Microsoft calls out malicious downloaders

Microsoft is putting makers of downloader software on notice when it sees that their products are being used to infect PCs, and it is telling anti-virus vendors that perhaps these downloader programs ought to be tagged as malware.

In its latest Security Intelligence Report the company notes that the use of formerly benign downloaders has increasingly become a means to infect computers with malware, particularly click-fraud programs and ransomware in which attackers extort cash from victims in return for restoring their machines to a functional state.

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As part of its industry collaboration, Microsoft shares the data it gathers from its customers about infections with relevant parties. In this case it tells the downloader makers in hopes they can restrict use of their products to legitimate purposes.

It tells anti-malware vendors so they are aware that certain downloaders represent a threat and should be removed from machines protected by their products, says Holly Stewart, a senior program manager in Microsoft's Malware Protection Center.

A downloader called Rotbrow was the one most often used to facilitate malicious behavior during the last half of 2013, most commonly by downloading a click-fraud app called Sefnit. Before that Rotbrow didn't register at all as a tool use by attackers, Stewart says.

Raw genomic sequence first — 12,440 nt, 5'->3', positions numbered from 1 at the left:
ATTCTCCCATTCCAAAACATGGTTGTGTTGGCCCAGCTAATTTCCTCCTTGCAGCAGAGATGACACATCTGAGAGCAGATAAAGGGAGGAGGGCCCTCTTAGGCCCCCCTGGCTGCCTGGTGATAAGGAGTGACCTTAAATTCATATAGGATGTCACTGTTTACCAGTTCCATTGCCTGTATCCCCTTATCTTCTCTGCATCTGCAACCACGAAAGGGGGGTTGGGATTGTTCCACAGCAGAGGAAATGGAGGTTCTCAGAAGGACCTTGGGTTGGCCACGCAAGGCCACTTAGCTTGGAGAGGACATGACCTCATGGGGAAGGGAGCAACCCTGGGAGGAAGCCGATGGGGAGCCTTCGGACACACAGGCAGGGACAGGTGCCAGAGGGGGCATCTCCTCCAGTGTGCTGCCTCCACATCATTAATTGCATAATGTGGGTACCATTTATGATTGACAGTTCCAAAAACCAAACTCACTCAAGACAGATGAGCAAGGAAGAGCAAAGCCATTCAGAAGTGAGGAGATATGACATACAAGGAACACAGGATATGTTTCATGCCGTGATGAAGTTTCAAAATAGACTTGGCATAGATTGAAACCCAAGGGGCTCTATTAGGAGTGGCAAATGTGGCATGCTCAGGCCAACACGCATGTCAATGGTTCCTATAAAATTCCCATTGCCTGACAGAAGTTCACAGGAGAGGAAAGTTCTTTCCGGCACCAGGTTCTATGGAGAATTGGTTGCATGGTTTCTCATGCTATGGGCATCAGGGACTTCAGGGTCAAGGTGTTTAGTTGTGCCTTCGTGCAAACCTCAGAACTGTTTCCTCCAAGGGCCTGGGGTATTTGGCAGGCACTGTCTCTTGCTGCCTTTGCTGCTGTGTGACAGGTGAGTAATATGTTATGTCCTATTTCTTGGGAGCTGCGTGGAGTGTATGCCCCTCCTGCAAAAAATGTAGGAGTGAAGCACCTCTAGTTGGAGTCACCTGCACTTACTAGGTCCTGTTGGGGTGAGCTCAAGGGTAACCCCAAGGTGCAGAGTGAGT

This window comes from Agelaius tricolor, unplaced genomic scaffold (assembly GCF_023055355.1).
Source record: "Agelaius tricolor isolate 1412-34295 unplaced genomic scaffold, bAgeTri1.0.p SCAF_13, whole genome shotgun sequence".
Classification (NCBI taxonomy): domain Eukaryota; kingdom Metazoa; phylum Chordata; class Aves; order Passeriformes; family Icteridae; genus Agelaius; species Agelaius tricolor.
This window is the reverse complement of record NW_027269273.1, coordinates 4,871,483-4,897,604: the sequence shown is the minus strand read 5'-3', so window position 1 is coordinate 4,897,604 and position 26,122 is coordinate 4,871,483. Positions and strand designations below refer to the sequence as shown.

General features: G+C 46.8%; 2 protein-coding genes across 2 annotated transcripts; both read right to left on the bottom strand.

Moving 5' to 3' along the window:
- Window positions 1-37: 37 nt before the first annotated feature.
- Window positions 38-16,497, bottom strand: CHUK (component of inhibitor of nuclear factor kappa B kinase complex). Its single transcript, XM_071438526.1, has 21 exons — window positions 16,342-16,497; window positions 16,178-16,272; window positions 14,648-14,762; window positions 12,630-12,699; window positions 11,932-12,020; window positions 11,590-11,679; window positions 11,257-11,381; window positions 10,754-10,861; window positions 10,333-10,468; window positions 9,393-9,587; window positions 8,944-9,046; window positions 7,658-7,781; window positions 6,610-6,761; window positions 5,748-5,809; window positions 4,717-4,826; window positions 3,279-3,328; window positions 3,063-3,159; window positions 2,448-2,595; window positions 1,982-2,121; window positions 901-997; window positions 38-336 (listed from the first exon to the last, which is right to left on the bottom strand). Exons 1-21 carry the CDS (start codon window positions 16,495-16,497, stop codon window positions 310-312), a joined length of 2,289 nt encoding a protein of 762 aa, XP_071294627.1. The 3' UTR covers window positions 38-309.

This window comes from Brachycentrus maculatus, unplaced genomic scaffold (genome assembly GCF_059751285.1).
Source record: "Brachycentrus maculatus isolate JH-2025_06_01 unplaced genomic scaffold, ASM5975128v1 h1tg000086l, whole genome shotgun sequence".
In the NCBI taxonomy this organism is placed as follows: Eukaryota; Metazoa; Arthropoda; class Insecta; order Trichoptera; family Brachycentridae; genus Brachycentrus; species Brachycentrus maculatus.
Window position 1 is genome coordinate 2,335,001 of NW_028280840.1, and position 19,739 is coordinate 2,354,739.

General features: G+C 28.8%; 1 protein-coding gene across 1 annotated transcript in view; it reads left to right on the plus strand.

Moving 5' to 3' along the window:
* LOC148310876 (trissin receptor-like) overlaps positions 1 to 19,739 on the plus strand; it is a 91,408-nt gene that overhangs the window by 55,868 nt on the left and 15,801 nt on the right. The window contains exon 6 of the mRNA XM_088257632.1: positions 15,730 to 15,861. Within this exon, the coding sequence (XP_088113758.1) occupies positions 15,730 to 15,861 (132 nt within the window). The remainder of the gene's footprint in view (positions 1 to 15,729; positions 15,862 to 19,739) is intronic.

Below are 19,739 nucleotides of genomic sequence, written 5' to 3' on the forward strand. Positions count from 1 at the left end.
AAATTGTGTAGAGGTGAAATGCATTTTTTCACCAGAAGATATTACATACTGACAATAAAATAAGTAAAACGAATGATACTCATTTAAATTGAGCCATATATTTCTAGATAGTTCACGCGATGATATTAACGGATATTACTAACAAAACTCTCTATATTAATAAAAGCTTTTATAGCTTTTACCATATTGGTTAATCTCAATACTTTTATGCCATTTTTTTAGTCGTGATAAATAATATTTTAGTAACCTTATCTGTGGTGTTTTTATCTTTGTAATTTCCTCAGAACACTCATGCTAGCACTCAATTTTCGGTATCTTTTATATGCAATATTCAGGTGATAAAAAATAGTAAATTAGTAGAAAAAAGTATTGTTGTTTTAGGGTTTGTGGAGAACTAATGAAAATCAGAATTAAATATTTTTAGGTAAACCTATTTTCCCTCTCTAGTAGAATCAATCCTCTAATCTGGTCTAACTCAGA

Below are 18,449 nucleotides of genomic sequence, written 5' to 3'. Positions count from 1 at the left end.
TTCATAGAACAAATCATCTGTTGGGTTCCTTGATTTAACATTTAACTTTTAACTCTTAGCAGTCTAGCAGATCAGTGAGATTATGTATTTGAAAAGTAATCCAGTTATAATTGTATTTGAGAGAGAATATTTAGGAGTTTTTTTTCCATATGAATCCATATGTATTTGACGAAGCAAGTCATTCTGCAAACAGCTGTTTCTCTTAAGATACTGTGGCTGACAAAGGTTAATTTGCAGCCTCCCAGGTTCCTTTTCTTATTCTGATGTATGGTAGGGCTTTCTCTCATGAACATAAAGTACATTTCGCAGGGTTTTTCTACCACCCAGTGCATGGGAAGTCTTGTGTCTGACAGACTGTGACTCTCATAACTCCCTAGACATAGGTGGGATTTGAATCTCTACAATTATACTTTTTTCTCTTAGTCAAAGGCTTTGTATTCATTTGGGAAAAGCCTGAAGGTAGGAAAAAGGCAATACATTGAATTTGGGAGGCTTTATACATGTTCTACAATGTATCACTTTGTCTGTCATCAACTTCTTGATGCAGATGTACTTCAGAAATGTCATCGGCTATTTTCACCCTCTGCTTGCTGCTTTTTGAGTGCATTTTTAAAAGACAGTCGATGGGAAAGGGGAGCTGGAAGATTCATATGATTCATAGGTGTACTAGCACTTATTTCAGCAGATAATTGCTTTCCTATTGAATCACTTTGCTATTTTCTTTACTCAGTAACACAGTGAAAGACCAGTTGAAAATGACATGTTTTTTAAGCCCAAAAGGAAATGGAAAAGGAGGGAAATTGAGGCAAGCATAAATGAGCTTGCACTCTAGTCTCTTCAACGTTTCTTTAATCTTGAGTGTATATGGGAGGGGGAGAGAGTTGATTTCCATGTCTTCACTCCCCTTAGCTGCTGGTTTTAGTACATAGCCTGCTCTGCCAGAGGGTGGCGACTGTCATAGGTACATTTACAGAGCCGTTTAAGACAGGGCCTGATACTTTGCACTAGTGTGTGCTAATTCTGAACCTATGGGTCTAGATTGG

Typically the downloaders are bundled with useful freeware such as software to unzip files. The downloaders could be used legitimately to download updates to the unzip programs, or to download malware, Stewart says.

The dominant types of malware Microsoft observed being downloaded in this way during the last half of 2013 were BitCoin miners and click-fraud programs.

Bitcoin miners run in the background of infected computers to confirm and process Bitcoin transactions in exchange for earning Bitcoins. The attacker reaps the Bitcoins earned by the infected machines. Click fraud forces the infected computer's browser to automatically click on advertisements that earn cash for each click logged. In both cases symptoms of the infections can reduce performance of the machine involved.

Microsoft also observed the proliferation of ransomware, with one called Reveton leading the pack and enjoying a 45% increase in use during the last half of 2013, Stewart says. The need to disinfect Microsoft computers of ransomware tripled during the same time period, according to the Security Intelligence Report.

Microsoft measures prevalence of malware by counting the number of computers cleaned per 1,000 computers that are executing Microsoft's Malicious Software Removal Tool. For ransomware in general, that count rose from 5.6 to 17.8 between the third and fourth quarters of last year, Stewart says.

Ransomware attackers target particular regions with particular ransomware platforms, she says. For example, the one called Crilock is aimed mainly at computers in the U.S. and U.K. while Reveton aims at the likes of Spain, Belgium, Portugal, Hungary and Austria.

Tim Greene covers Microsoft and unified communications for Network World and writes the Mostly Microsoft blog. Reach him at and follow him on Twitter@Tim_Greene.

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